Is holistic dog health the answer?
Herbal Alternatives to the Health of Your Dog
Using a combination of various essential oils, flowering essences, plant extracts, and certain herbs, people have been treating a host of ailments and health conditions for the last few thousand years. As of recently, these ancient healing practices have found their way into pet care and are now becoming increasingly popular as more and more dog owners are looking for safer, healthier, and less invasive alternatives to treating their pets.
Some of the plant life that's used for treating dogs include both calendula and chamomile for promoting the healing of wounds, and the latter is often used for the treatment of respiratory ailments as well. For dogs suffering from constipation or bowel disorders, crushed flax seed mixed with plenty of water may do the trick. For dry, itchy skin, oats are as soothing to a dog's skin as they are to a human's, and if your pup is having trouble sleeping, smelling some lavender may help them to relax and finally fall soundly asleep.
Be sure to do your homework before using any herbal concoctions on your dog. Some herbs and flowers can be harmful or even toxic to animals or people. In addition, you should be sure to consult your dog?s vet and get his or her advice when you?re thinking of switching to holistic health care and so-called ?natural cures?
Holistic Medicine for Animals
Nowadays, many veterinarians are developing faith in a holistic dog fitness approach, and are using it as a way to augment their practices. A veterinarian who practices holistic pet care treats animals as a whole, rather than identifying a certain problem and prescribing one type of treatment related to that specific injury or illness.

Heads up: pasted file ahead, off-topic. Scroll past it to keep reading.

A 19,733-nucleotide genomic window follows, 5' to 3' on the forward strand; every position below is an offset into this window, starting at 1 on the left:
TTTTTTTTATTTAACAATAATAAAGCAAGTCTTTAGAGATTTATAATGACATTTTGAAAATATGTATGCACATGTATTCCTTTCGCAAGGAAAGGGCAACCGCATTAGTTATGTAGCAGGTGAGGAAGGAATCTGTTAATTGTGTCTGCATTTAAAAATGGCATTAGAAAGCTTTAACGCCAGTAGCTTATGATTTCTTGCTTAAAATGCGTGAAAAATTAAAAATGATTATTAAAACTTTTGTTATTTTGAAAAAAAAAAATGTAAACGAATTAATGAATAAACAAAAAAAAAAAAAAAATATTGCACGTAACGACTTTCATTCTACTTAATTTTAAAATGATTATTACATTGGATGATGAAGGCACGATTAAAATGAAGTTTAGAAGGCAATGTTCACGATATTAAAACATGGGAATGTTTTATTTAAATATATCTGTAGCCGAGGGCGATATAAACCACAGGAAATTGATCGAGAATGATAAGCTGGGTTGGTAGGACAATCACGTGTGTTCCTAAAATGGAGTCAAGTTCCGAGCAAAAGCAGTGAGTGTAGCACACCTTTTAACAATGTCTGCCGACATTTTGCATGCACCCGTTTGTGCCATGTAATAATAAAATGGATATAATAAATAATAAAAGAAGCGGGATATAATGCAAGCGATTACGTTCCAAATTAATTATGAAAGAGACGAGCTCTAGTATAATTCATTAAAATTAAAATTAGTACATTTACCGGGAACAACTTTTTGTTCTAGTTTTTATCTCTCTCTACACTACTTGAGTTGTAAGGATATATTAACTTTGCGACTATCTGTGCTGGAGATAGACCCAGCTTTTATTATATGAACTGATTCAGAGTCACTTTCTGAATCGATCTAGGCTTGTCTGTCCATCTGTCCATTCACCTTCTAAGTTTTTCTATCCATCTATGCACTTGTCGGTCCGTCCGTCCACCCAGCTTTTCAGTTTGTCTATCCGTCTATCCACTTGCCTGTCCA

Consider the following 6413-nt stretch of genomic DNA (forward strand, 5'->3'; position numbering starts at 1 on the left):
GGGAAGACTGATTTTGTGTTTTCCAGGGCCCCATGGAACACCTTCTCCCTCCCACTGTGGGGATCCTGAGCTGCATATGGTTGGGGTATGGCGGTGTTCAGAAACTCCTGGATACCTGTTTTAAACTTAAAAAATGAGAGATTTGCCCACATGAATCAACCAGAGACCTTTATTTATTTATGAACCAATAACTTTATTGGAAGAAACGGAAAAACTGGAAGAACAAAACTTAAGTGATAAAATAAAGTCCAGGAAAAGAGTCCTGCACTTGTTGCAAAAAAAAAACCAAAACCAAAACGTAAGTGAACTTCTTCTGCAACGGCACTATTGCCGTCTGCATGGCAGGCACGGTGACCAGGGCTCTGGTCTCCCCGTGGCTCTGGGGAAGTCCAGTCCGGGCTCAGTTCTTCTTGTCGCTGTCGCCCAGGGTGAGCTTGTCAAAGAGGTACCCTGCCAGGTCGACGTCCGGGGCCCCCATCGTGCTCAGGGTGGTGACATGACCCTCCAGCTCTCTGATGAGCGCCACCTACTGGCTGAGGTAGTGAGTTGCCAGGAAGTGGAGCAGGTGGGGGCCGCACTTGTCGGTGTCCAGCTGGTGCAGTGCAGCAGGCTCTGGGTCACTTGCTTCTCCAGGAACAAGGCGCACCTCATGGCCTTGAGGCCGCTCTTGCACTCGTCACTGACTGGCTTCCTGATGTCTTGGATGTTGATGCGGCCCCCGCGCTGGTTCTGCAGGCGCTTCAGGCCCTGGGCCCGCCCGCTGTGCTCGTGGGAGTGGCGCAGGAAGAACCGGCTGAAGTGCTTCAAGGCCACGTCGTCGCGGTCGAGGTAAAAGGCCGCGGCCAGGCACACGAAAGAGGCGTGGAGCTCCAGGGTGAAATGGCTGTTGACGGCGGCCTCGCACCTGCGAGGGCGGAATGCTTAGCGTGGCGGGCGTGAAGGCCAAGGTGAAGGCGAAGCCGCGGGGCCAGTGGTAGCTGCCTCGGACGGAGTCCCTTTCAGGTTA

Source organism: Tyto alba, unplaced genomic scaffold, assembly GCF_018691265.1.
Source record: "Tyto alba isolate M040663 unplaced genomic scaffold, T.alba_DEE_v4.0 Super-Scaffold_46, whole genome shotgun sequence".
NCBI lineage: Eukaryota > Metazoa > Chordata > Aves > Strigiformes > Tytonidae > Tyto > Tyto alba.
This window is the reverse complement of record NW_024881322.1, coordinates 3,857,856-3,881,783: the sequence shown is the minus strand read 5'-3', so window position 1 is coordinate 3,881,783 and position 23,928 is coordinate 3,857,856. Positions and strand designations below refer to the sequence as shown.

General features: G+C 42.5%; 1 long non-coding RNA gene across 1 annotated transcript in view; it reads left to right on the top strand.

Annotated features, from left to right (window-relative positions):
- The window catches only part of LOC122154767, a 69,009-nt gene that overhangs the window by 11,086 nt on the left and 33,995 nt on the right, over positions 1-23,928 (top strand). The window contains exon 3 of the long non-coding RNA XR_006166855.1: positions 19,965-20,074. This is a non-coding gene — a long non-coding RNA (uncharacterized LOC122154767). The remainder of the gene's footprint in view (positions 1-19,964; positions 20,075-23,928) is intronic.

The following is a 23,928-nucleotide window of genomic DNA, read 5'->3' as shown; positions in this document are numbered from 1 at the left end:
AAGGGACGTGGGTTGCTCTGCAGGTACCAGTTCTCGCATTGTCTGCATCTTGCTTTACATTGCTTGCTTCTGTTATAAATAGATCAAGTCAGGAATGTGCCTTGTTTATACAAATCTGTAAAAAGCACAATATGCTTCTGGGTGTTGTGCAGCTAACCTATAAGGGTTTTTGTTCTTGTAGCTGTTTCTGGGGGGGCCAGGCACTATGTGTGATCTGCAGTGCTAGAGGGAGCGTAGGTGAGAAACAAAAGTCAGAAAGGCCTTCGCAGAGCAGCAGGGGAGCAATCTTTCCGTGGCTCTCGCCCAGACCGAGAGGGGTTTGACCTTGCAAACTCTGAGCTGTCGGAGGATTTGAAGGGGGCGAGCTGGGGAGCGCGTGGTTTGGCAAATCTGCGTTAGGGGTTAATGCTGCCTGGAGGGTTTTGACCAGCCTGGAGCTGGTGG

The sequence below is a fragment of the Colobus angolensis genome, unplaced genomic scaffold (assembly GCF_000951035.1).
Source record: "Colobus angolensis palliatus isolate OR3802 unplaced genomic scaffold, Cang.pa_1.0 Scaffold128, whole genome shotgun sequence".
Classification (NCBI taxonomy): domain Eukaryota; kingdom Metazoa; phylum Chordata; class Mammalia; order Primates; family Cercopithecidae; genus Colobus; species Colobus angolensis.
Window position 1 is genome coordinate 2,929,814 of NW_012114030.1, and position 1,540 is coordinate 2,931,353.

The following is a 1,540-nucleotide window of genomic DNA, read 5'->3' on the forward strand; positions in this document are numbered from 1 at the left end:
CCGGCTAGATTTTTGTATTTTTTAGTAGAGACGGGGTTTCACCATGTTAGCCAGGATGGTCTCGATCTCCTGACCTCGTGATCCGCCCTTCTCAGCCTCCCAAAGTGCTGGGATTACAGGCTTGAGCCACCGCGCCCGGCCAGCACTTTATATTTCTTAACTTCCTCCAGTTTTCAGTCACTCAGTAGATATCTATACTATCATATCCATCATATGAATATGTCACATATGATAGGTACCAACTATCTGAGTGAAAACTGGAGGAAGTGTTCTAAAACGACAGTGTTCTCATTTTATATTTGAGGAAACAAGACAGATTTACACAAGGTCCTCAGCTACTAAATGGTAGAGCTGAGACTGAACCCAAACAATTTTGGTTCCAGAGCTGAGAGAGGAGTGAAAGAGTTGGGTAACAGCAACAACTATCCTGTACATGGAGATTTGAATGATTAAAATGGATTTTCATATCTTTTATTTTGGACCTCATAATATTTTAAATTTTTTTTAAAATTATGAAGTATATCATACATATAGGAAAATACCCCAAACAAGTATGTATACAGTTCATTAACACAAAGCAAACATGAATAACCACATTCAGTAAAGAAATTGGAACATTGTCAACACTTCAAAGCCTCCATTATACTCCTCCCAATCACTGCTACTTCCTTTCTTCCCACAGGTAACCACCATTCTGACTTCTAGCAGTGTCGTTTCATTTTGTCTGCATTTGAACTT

As an example, if your dog presents with a skin rash displaying symptoms like itching, irritation, redness, and possible infection with concomitant fur loss, a prescription from a "traditional" vet would certainly include an antibiotic and maybe an ointment for the itching.
A holistic veterinarian will be more concerned about the source of the rash and why it happened even though they may still prescribe the two remedies. Keeping holistic care in mind, the dog's indoor and outdoor environment, its daily lifestyle, eating habits and nutritional intake are all to be considered before diagnosing or treating the animal.
In light of growing concerns over pet food recalls, questions about whether or not to vaccinate, or how many immunizations may be "too much," or if we're over-medicating our pets as well as ourselves as a society, dog owners continue to search for effective ways for keeping their beloved best friends as healthy and happy for as long as possible.